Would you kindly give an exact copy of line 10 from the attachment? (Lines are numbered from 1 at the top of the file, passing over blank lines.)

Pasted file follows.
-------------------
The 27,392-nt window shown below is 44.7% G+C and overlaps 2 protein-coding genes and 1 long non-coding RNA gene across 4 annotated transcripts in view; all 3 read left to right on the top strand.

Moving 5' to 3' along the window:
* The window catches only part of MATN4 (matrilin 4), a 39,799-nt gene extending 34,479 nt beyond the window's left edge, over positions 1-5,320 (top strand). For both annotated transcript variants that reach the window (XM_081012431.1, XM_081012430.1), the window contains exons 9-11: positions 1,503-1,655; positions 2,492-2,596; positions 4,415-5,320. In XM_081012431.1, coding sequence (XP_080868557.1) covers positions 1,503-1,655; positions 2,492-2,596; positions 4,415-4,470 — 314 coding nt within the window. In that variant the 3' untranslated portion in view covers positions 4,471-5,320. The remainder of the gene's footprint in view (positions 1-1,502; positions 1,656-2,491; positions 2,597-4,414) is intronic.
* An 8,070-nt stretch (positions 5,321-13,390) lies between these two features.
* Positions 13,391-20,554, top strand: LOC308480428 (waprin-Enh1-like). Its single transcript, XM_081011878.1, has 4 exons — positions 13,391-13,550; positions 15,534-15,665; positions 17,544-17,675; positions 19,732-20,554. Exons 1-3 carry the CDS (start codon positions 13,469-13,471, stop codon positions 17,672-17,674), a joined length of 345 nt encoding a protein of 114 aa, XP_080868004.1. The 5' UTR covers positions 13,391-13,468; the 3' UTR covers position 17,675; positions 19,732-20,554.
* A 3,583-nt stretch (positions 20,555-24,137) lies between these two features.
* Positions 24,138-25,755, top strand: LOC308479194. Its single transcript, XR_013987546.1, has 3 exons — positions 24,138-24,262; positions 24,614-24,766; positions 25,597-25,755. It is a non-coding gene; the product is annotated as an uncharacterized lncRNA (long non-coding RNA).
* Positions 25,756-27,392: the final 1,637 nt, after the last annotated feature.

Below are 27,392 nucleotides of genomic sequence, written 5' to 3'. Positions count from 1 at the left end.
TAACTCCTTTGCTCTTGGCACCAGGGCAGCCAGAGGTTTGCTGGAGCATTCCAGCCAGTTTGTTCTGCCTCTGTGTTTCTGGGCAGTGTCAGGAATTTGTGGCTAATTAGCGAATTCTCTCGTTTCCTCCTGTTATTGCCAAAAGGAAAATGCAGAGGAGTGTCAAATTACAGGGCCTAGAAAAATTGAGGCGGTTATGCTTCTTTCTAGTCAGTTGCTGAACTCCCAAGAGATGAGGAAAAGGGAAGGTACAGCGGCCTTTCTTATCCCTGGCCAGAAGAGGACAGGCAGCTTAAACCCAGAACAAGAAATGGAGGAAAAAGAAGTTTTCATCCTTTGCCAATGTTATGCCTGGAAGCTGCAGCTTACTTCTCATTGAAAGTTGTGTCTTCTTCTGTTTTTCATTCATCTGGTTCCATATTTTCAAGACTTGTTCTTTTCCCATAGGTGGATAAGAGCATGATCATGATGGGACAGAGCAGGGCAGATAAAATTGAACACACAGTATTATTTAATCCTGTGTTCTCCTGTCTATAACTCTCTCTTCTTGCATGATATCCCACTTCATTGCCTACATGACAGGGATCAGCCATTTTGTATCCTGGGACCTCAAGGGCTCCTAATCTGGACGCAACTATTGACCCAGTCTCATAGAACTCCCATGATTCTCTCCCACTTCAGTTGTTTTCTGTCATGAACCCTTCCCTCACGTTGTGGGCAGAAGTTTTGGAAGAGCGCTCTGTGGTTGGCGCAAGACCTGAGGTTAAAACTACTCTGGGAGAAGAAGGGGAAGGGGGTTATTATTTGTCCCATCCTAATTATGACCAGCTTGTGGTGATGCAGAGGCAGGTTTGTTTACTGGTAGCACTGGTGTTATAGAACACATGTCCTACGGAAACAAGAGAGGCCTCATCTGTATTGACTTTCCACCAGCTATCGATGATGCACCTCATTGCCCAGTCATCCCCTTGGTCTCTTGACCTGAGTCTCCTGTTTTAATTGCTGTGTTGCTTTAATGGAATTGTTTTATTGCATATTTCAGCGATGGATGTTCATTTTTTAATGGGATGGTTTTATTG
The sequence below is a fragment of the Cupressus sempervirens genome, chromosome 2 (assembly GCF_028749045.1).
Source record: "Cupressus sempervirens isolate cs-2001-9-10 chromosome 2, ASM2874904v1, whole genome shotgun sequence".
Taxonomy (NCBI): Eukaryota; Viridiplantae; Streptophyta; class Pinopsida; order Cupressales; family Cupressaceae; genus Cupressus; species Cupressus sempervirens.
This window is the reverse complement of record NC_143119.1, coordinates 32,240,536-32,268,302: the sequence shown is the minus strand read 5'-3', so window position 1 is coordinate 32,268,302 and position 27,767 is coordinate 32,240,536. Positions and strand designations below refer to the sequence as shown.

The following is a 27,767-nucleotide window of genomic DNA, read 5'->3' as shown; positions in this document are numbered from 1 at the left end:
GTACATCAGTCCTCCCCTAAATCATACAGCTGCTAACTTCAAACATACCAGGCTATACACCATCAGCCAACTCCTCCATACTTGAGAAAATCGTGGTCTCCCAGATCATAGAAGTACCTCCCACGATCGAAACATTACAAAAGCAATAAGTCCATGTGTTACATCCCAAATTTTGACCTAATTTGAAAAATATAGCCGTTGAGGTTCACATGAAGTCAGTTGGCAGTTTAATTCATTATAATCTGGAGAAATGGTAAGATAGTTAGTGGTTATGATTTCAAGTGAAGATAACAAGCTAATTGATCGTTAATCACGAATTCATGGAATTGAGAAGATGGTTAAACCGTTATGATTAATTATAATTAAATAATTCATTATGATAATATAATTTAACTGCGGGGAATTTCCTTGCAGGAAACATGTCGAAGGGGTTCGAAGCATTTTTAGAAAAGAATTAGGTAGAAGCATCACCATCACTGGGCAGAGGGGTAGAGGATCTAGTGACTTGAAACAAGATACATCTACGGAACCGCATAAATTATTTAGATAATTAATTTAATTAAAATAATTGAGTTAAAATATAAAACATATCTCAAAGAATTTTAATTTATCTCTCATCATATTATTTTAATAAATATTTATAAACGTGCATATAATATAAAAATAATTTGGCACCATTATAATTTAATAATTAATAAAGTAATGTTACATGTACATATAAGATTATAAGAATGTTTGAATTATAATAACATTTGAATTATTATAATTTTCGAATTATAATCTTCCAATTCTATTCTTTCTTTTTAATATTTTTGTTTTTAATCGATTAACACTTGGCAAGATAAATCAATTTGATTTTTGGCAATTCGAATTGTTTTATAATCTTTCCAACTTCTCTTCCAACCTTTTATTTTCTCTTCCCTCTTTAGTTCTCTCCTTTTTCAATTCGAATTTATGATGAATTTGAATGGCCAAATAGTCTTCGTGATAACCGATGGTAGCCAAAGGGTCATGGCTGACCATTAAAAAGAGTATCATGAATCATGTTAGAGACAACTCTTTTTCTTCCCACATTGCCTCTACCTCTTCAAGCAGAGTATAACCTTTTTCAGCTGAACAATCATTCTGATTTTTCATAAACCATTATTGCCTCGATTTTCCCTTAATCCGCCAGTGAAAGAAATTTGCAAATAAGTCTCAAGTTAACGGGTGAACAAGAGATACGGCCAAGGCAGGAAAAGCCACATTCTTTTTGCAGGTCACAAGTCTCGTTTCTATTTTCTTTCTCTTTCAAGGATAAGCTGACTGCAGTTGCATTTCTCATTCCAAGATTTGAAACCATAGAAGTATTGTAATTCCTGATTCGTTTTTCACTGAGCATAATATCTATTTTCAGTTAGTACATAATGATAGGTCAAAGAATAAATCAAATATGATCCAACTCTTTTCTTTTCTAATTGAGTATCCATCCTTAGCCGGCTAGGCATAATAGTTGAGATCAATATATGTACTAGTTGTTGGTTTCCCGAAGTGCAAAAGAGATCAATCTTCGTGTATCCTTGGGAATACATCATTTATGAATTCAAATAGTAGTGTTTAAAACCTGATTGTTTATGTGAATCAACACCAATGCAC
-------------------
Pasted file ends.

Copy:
TAACTCCTTTGCTCTTGGCACCAGGGCAGCCAGAGGTTTGCTGGAGCATTCCAGCCAGTTTGTTCTGCCTCTGTGTTTCTGGGCAGTGTCAGGAATTTGTGGCTAATTAGCGAATTCTCTCGTTTCCTCCTGTTATTGCCAAAAGGAAAATGCAGAGGAGTGTCAAATTACAGGGCCTAGAAAAATTGAGGCGGTTATGCTTCTTTCTAGTCAGTTGCTGAACTCCCAAGAGATGAGGAAAAGGGAAGGTACAGCGGCCTTTCTTATCCCTGGCCAGAAGAGGACAGGCAGCTTAAACCCAGAACAAGAAATGGAGGAAAAAGAAGTTTTCATCCTTTGCCAATGTTATGCCTGGAAGCTGCAGCTTACTTCTCATTGAAAGTTGTGTCTTCTTCTGTTTTTCATTCATCTGGTTCCATATTTTCAAGACTTGTTCTTTTCCCATAGGTGGATAAGAGCATGATCATGATGGGACAGAGCAGGGCAGATAAAATTGAACACACAGTATTATTTAATCCTGTGTTCTCCTGTCTATAACTCTCTCTTCTTGCATGATATCCCACTTCATTGCCTACATGACAGGGATCAGCCATTTTGTATCCTGGGACCTCAAGGGCTCCTAATCTGGACGCAACTATTGACCCAGTCTCATAGAACTCCCATGATTCTCTCCCACTTCAGTTGTTTTCTGTCATGAACCCTTCCCTCACGTTGTGGGCAGAAGTTTTGGAAGAGCGCTCTGTGGTTGGCGCAAGACCTGAGGTTAAAACTACTCTGGGAGAAGAAGGGGAAGGGGGTTATTATTTGTCCCATCCTAATTATGACCAGCTTGTGGTGATGCAGAGGCAGGTTTGTTTACTGGTAGCACTGGTGTTATAGAACACATGTCCTACGGAAACAAGAGAGGCCTCATCTGTATTGACTTTCCACCAGCTATCGATGATGCACCTCATTGCCCAGTCATCCCCTTGGTCTCTTGACCTGAGTCTCCTGTTTTAATTGCTGTGTTGCTTTAATGGAATTGTTTTATTGCATATTTCAGCGATGGATGTTCATTTTTTAATGGGATGGTTTTATTG